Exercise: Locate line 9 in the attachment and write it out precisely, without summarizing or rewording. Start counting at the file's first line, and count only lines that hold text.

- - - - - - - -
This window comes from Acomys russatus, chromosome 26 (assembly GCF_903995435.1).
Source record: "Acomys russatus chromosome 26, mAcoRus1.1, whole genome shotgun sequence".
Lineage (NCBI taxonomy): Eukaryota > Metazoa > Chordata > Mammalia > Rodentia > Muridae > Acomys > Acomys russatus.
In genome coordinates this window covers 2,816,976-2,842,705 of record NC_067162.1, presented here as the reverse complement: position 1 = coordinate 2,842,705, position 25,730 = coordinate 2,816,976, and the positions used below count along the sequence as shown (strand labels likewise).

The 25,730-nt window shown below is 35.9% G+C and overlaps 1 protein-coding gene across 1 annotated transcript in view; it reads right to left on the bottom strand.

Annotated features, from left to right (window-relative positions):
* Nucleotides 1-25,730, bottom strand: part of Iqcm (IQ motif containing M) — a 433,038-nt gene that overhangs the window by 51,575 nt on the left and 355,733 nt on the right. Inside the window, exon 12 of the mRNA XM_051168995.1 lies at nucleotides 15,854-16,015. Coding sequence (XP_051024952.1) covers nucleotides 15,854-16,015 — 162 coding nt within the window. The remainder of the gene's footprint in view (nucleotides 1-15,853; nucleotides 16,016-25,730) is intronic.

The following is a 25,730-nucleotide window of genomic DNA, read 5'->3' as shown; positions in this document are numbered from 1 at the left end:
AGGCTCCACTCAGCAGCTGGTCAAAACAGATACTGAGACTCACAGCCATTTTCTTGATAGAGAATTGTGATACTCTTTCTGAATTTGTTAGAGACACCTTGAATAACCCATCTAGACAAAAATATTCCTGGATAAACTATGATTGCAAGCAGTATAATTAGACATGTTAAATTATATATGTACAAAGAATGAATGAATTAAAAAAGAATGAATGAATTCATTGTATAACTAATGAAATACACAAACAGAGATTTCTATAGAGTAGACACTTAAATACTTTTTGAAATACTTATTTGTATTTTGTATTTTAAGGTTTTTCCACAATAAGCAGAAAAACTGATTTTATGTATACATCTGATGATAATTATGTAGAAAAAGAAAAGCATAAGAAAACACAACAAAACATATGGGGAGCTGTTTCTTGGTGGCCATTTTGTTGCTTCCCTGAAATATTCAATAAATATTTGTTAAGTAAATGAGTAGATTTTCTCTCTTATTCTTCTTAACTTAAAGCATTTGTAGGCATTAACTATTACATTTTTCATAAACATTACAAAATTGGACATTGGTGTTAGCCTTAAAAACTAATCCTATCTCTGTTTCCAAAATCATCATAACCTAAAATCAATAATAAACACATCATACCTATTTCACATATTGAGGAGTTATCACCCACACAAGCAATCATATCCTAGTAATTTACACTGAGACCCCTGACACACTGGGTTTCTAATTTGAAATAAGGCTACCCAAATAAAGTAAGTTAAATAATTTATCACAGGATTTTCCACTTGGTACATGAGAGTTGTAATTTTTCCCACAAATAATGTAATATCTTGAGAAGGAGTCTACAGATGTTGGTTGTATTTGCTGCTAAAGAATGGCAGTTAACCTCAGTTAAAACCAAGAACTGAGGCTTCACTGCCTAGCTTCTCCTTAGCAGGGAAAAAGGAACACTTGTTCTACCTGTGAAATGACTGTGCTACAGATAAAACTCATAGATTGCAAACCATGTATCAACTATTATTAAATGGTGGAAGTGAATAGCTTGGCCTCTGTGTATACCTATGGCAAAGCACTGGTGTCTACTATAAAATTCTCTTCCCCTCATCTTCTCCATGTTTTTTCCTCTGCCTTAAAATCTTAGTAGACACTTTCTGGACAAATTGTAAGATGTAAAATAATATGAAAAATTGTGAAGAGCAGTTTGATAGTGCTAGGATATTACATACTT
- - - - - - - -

AGGCTCCACTCAGCAGCTGGTCAAAACAGATACTGAGACTCACAGCCATTTTCTTGATAGAGAATTGTGATACTCTTTCTGAATTTGTTAGAGACACCTTGAATAACCCATCTAGACAAAAATATTCCTGGATAAACTATGATTGCAAGCAGTATAATTAGACATGTTAAATTATATATGTACAAAGAATGAATGAATTAAAAAAGAATGAATGAATTCATTGTATAACTAATGAAATACACAAACAGAGATTTCTATAGAGTAGACACTTAAATACTTTTTGAAATACTTATTTGTATTTTGTATTTTAAGGTTTTTCCACAATAAGCAGAAAAACTGATTTTATGTATACATCTGATGATAATTATGTAGAAAAAGAAAAGCATAAGAAAACACAACAAAACATATGGGGAGCTGTTTCTTGGTGGCCATTTTGTTGCTTCCCTGAAATATTCAATAAATATTTGTTAAGTAAATGAGTAGATTTTCTCTCTTATTCTTCTTAACTTAAAGCATTTGTAGGCATTAACTATTACATTTTTCATAAACATTACAAAATTGGACATTGGTGTTAGCCTTAAAAACTAATCCTATCTCTGTTTCCAAAATCATCATAACCTAAAATCAATAATAAACACATCATACCTATTTCACATATTGAGGAGTTATCACCCACACAAGCAATCATATCCTAGTAATTTACACTGAGACCCCTGACACACTGGGTTTCTAATTTGAAATAAGGCTACCCAAATAAAGTAAGTTAAATAATTTATCACAGGATTTTCCACTTGGTACATGAGAGTTGTAATTTTTCCCACAAATAATGTAATATCTTGAGAAGGAGTCTACAGATGTTGGTTGTATTTGCTGCTAAAGAATGGCAGTTAACCTCAGTTAAAACCAAGAACTGAGGCTTCACTGCCTAGCTTCTCCTTAGCAGGGAAAAAGGAACACTTGTTCTACCTGTGAAATGACTGTGCTACAGATAAAACTCATAGATTGCAAACCATGTATCAACTATTATTAAATGGTGGAAGTGAATAGCTTGGCCTCTGTGTATACCTATGGCAAAGCACTGGTGTCTACTATAAAATTCTCTTCCCCTCATCTTCTCCATGTTTTTTCCTCTGCCTTAAAATCTTAGTAGACACTTTCTGGACAAATTGTAAGATGTAAAATAATATGAAAAATTGTGAAGAGCAGTTTGATAGTGCTAGGATATTACATACTT